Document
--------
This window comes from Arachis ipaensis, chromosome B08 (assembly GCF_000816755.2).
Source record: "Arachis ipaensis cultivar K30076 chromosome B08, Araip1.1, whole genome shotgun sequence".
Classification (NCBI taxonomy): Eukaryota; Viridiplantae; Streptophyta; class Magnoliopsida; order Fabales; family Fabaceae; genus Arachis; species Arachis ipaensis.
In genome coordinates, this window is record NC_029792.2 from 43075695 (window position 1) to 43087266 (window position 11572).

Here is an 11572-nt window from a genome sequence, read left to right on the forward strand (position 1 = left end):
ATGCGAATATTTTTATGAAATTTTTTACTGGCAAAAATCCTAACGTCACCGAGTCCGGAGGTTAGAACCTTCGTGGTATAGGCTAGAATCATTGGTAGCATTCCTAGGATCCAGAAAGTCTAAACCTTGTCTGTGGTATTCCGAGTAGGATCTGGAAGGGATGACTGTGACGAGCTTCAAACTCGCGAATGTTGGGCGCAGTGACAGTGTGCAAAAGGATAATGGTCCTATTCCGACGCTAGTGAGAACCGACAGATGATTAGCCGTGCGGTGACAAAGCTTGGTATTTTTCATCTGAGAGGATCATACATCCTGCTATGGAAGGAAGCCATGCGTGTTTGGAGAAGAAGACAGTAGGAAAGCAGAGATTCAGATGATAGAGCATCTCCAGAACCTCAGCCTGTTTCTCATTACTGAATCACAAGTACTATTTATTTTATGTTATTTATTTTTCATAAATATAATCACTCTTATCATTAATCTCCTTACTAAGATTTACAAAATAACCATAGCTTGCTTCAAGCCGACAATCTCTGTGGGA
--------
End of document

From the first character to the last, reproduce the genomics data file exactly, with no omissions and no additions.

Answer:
This window comes from Arachis ipaensis, chromosome B08 (assembly GCF_000816755.2).
Source record: "Arachis ipaensis cultivar K30076 chromosome B08, Araip1.1, whole genome shotgun sequence".
Classification (NCBI taxonomy): Eukaryota; Viridiplantae; Streptophyta; class Magnoliopsida; order Fabales; family Fabaceae; genus Arachis; species Arachis ipaensis.
In genome coordinates, this window is record NC_029792.2 from 43075695 (window position 1) to 43087266 (window position 11572).

Here is an 11572-nt window from a genome sequence, read left to right on the forward strand (position 1 = left end):
ATGCGAATATTTTTATGAAATTTTTTACTGGCAAAAATCCTAACGTCACCGAGTCCGGAGGTTAGAACCTTCGTGGTATAGGCTAGAATCATTGGTAGCATTCCTAGGATCCAGAAAGTCTAAACCTTGTCTGTGGTATTCCGAGTAGGATCTGGAAGGGATGACTGTGACGAGCTTCAAACTCGCGAATGTTGGGCGCAGTGACAGTGTGCAAAAGGATAATGGTCCTATTCCGACGCTAGTGAGAACCGACAGATGATTAGCCGTGCGGTGACAAAGCTTGGTATTTTTCATCTGAGAGGATCATACATCCTGCTATGGAAGGAAGCCATGCGTGTTTGGAGAAGAAGACAGTAGGAAAGCAGAGATTCAGATGATAGAGCATCTCCAGAACCTCAGCCTGTTTCTCATTACTGAATCACAAGTACTATTTATTTTATGTTATTTATTTTTCATAAATATAATCACTCTTATCATTAATCTCCTTACTAAGATTTACAAAATAACCATAGCTTGCTTCAAGCCGACAATCTCTGTGGGA